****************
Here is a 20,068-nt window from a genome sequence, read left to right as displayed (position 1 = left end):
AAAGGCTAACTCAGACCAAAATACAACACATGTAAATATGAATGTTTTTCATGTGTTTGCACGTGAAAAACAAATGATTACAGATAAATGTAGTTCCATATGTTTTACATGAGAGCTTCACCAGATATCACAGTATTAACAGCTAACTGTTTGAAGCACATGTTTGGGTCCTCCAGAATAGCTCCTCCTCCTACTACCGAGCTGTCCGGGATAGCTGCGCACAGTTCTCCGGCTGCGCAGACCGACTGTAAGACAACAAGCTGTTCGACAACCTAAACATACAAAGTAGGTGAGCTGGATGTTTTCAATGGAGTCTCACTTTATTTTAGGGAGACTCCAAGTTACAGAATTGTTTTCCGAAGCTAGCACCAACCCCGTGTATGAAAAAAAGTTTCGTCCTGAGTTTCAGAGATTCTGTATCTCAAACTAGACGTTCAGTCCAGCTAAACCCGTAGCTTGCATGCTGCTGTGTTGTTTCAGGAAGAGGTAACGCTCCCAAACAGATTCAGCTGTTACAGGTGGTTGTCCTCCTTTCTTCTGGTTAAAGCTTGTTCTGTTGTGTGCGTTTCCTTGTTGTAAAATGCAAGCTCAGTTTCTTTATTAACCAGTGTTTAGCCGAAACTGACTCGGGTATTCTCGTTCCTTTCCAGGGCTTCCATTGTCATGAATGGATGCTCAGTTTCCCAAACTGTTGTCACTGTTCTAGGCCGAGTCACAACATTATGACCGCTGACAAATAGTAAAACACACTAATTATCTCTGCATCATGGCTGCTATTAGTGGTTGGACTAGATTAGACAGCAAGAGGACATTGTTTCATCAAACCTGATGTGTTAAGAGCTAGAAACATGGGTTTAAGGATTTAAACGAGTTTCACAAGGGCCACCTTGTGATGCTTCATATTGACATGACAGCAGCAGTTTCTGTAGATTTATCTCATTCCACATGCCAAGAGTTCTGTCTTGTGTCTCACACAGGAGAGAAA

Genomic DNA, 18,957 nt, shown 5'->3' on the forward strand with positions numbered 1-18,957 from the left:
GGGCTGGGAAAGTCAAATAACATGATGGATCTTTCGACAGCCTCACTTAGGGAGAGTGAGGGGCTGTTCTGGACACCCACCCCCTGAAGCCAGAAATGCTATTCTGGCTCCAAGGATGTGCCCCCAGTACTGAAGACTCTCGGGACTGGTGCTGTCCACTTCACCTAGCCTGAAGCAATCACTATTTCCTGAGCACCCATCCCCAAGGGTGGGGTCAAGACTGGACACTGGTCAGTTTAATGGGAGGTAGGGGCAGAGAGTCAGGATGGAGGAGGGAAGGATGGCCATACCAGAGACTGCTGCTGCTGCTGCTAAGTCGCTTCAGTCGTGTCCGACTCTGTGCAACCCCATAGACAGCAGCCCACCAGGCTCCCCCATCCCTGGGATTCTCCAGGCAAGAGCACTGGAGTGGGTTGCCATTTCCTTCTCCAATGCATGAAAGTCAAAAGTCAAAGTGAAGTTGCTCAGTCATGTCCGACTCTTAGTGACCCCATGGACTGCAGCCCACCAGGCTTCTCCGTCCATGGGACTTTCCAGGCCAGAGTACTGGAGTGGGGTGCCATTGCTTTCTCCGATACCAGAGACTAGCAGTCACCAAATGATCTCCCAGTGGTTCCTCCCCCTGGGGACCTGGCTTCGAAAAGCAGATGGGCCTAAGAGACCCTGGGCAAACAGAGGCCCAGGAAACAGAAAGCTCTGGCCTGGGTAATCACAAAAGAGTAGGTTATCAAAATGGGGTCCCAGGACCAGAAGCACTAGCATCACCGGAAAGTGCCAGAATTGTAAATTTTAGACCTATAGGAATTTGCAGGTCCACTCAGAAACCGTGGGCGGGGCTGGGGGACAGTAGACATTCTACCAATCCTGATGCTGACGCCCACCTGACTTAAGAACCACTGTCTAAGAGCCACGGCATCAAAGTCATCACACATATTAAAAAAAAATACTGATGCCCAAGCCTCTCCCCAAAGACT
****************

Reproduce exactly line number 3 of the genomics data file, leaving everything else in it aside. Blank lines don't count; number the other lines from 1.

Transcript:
Genomic DNA, 18,957 nt, shown 5'->3' on the forward strand with positions numbered 1-18,957 from the left: